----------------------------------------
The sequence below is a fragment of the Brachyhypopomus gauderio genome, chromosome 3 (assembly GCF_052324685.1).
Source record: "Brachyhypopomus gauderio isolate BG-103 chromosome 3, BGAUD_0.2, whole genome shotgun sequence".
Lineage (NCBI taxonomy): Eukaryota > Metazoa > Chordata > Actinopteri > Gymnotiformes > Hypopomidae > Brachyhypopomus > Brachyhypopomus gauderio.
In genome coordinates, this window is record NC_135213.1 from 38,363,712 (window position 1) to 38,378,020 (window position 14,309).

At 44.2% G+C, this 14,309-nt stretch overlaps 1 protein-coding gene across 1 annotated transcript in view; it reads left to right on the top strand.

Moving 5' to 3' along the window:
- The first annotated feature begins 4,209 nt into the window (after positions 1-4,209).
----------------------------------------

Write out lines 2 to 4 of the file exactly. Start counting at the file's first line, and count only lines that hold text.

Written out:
Source record: "Brachyhypopomus gauderio isolate BG-103 chromosome 3, BGAUD_0.2, whole genome shotgun sequence".
Lineage (NCBI taxonomy): Eukaryota > Metazoa > Chordata > Actinopteri > Gymnotiformes > Hypopomidae > Brachyhypopomus > Brachyhypopomus gauderio.
In genome coordinates, this window is record NC_135213.1 from 38,363,712 (window position 1) to 38,378,020 (window position 14,309).